No cultural icon seems to be safe from scrutiny in these critical times. Over the last few years, two authors have created picture books showing little readers that there’s room for improvement in Santa Land. Is this driven by data showing that kids don’t like him roly-poly, generous, and jolly? That they aren’t in awe of the one-man international parcel delivery service powered by reindeer that Amazon Prime has yet to beat? No, it’s his size, which is laid to the door of poor food choices at meals and snacks. A mature elf who eats a plate of cookies at even a fraction of the houses visited on Christmas Eve is going to put on weight without regular exercise..
The stories offer different solutions to the same dilemma: can Santa lose weight in time for the Christmas Eve run? Ralph Packard tries to make The North Pole Goes on a Diet (2017) a low-key, inspirational story about controlling weight through mindful eating and regular activity.One year some of the North Pole gang noticed that everybody had gotten plump, sluggish and grumpy. Six months later Mrs. Claus tells Santa sorrowfully that his red suit can’t be let out: it is either lose weight or have a bigger suit made.
Being an enlightened employer, Santa has a doctor, nurse, dentist, and vet up to the Pole to evaluate the team’s overall health. The news isn’t good, but everybody takes the pledge to get fit and trim by the twenty-fourth. Poor Santa has the most trouble finding a form of exercise he can stick with. After failing with jazzerecise, yoga, the stationary bike, and weight-lifting, he settles into a daily hour-long walk with the dogs. He gets into the old suit, the workshop hums with energy and good cheer, and everyone looks forward to the Welcome Home banquet on Christmas Day. Professional losers may click their tongues at food as a reward for shedding weight as counterproductive: the loser has to substitute new ones.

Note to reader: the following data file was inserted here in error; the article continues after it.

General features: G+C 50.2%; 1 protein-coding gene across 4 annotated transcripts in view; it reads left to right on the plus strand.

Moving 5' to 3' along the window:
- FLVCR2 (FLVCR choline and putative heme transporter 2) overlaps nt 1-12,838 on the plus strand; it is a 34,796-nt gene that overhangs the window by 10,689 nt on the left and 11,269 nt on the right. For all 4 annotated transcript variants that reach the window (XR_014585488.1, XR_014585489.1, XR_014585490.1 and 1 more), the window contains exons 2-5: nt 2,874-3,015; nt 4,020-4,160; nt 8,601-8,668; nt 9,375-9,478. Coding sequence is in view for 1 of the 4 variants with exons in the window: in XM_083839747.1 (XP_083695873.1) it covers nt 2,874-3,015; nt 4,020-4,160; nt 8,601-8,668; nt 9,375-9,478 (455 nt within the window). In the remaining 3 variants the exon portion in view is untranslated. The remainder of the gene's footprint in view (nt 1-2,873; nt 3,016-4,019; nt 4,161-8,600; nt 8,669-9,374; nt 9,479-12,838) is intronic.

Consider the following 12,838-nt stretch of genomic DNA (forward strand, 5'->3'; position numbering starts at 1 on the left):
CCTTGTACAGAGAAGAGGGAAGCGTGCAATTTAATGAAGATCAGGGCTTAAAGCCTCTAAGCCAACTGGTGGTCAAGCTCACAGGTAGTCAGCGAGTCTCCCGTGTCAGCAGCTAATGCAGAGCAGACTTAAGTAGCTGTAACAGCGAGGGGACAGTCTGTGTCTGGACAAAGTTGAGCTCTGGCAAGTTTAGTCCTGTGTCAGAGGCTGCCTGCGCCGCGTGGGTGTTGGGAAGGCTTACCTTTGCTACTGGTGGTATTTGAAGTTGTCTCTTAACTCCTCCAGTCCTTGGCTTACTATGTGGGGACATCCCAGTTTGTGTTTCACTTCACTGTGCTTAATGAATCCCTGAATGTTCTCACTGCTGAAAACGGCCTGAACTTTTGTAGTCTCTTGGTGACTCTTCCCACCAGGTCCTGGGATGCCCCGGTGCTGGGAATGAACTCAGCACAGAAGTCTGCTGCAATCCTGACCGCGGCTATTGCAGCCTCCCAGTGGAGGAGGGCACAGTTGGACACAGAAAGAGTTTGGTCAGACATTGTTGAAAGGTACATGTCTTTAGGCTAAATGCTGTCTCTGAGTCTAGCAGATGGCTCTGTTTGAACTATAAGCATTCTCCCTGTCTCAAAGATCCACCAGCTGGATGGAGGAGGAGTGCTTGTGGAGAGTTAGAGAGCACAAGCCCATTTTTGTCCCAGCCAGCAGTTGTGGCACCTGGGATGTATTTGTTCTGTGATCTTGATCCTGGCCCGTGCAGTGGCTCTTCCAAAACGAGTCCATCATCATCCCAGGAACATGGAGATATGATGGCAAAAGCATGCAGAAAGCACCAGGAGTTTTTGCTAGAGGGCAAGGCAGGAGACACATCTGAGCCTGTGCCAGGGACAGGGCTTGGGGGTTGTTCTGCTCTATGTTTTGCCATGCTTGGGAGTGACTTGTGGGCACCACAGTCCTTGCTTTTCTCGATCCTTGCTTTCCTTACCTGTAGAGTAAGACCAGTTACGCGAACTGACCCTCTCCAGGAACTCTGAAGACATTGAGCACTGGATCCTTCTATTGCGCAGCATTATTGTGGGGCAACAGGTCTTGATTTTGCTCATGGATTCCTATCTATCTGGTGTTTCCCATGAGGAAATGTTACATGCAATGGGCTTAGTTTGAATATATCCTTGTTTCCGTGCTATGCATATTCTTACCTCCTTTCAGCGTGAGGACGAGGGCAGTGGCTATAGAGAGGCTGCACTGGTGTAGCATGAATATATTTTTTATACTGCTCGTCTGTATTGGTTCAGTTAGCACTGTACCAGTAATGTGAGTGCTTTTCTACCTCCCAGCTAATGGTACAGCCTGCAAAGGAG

Gently fat-shaming a beloved imaginary character to demonstrate that change is possible may be a positive strategy, but it’s not without problems. Yes, it’s good to emphasize that walking is a fine form of exercise, and yes, it’s sensible to admit that it’s hard to follow an exercise program. But these are grown-up problems and grown-ups are not the audience for this picture book. The author proceeded on the risky assumption that four- to eight-year-old were going to be engaged by this situation set in the North Pole.